This book was interesting. I feel the author has grown since her first novel as like everything else, practice and experience makes perfect. This was a great mix of serious and quirky! The author did very well in writing a novel that confused me in the beginning (lol but in a good way) as I wasn’t sure whether this was a Contemporary YA novel or a Fantasy YA novel but turns out it’s a funky, quirky, contemporary novel that has a uniquely clever way of telling an important story. At the end of reading this novel I read the reviews and it was it was interesting to see how one particular reader interpreted the ‘fantasy element’ as potentially the protagonist’s overactive imagination – I guess I will have to let you as the reader decide. The way the story was told made me feel the author had very important issues she really wanted to raise awareness about but through a story that did not making the reader feel so overwhelmed or heavy hearted in the end. The pace of this book was stable from beginning to end – it wasn’t full action packed or info dumped, it just travelled along nicely but as you continue reading the deep, important issues arise. Issues such as mental illness, facing your fears and even self-harm are covered in this book which, in this day in age I felt to be very important for teens to read. The author really did well in using metaphors to describe these facets which made it all so real, even gave me a better understanding as I know people who suffer anxiety and depression – it painted a clearer picture. I have to say I did enjoy this book, I found it to be a clever story with funny dialogue but a frightening storyline. I believe this is more suitable to older teens and adults.

Many thanks to Penguin Random House for sending me an Advanced Review Copy in exchange for my honest review.

Due for release: end of August 2017
-Annie

Finding Nevo by Nevo Zisin

Girl boy he she him her they them daughter son teacher student friend gay bi lesbian trans homo Jew dyke masculine feminine androgynousqueer

Nevo was not born in the wrong body.
Nevo just wants everyone to catch up with all that Nevo is. 

 

Review
This is not your typical coming of age book but the struggles Nevo introduces are very relatable no matter your gender which is exactly what sets it apart from other coming of age books.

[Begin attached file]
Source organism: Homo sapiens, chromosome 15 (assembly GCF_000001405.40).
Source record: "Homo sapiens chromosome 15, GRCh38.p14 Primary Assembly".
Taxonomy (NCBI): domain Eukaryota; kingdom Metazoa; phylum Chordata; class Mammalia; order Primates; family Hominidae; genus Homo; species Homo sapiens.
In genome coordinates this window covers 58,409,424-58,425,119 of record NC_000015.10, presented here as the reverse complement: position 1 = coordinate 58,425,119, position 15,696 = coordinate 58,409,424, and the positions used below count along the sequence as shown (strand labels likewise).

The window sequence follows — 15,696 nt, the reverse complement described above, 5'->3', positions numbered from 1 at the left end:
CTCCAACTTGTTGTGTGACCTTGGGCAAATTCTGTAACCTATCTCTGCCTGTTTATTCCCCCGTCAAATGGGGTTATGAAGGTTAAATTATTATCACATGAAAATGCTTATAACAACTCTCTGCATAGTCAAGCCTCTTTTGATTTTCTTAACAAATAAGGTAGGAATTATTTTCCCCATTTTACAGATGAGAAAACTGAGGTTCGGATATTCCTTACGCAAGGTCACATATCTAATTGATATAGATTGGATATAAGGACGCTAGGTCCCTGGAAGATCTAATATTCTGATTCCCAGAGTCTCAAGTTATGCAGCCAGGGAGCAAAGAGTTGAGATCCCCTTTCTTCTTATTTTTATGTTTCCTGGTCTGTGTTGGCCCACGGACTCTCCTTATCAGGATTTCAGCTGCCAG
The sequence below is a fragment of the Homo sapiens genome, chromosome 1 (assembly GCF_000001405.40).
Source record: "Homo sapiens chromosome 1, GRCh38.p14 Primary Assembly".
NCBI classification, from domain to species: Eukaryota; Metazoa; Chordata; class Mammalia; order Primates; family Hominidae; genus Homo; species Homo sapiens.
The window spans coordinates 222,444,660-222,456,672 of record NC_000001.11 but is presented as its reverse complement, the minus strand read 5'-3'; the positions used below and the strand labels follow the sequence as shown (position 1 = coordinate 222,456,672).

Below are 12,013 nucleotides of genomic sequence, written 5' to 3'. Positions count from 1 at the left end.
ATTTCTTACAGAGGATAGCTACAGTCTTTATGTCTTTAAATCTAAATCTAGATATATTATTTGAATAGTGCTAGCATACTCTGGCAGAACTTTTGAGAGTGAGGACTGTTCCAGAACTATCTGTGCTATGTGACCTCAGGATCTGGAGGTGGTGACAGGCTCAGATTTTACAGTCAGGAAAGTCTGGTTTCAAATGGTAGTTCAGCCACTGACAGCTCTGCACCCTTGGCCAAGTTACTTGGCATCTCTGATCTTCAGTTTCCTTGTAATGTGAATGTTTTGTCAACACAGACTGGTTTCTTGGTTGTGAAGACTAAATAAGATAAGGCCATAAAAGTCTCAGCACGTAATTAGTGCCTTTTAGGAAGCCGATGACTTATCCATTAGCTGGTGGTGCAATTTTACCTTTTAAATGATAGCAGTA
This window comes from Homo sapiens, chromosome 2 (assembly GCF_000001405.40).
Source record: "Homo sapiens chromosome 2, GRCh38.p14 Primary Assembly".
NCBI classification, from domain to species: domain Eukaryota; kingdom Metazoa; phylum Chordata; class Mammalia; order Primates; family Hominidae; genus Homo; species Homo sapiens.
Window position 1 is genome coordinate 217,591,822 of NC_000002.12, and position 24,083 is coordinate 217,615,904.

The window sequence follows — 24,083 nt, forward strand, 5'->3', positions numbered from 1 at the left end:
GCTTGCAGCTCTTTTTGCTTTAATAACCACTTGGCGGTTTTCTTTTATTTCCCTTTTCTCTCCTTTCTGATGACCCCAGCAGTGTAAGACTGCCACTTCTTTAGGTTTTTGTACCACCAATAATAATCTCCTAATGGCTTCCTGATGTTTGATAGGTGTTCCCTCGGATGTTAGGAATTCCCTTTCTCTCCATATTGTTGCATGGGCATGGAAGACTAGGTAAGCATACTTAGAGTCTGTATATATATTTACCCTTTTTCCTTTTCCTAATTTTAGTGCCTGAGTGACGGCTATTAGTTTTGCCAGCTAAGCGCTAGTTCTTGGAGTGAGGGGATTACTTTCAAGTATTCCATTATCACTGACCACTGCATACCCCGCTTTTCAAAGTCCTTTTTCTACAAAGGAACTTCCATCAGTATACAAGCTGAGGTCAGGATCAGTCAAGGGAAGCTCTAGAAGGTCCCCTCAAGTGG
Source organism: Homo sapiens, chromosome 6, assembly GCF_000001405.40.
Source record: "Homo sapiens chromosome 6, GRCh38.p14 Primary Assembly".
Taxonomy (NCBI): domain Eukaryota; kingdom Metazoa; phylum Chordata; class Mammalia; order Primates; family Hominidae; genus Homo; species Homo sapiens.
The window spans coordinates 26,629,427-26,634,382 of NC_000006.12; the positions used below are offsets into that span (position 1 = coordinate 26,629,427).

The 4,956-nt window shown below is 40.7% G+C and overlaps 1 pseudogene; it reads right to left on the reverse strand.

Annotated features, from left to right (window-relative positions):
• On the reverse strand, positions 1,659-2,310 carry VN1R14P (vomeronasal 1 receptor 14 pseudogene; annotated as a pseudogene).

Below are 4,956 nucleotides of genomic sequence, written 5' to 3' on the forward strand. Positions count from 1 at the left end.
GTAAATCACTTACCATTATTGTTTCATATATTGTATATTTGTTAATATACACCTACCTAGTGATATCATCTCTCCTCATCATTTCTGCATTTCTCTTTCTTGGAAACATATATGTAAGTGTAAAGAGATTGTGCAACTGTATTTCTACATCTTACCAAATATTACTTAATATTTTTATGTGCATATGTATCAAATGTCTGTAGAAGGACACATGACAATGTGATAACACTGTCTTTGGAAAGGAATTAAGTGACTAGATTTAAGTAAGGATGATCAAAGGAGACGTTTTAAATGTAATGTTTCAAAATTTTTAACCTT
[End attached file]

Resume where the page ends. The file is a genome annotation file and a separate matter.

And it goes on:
First Nevo takes you through the childhood struggles and explains intimately what gender dysphoria is like while also making references to the resources and services that can help pave the way for any teen going through the same experiences.  

Nevo is a very thought provoking read and raises a lot of questions around what it means to be an activist and how important activists have been in shaping some pivotal moments in history.

With this book Nevo shows it’s ok to be raw and open and I thank Nevo for opening my eyes up to how important it is that I you me they them need to keep paving the way so that others can find their own path much more easily.

Recomendation
All teens, parents of teenagers, anyone identifying or wanting to know more about LGBTQIA+ obstacles and lastly anyone who loves activism and feminism with a dash of masculinity 

Many thanks to Walker Books Publishers for supplying this book in exchange for my honest review.

-Crystal

Exchange of Heart by Darren Groth

“Sometimes, Life takes on a life of its own…”

How does someone in their late teens deal with the sudden death of his younger sister?

This book follows the story of Munro, a boy living in Canada who is struggling with an inner battle to come to terms with the untimely loss of his sister Evie who had down syndrome. He is suffering flashbacks, depression – even anger and he’s dealing with a voice inside his head which is known as “The Coyote”. Upon losing interest in school and life itself, one way Munro finds to deal with this is embarking on a student exchange program to Australia. Once in the land down under, Munro starts a new life, makes new friends and even takes part in a volunteer program, Fair Go which is to help him move past this rough patch in his life and may even help silence “The Coyote”.

A story of tragedy, friendship, dealing with real youth issues. I found the flow of this story quite interesting even if the voice of the coyote creeped me out a little. The dialogue was quite whitty and what I enjoyed most was even though Munro was dealing with a lot in his life, his character did not come across as “whiny” like a lot of YA characters do. Munro was in the dumps but took it upon himself to do something about it – albeit a trip to the other side of the world. I found this story was real – honestly, how does a teenage boy deal with something like this? Especially when there’s a voice in his head that springs to life upon his sister’s death and in taking the steps to deal with this – does he succeed?

Special thanks to Penguin Random House Publishers for providing me with an Advanced Review Copy in exchange for my honest review.
This book is due to hit the shelves by the end of July 2017.

-Annie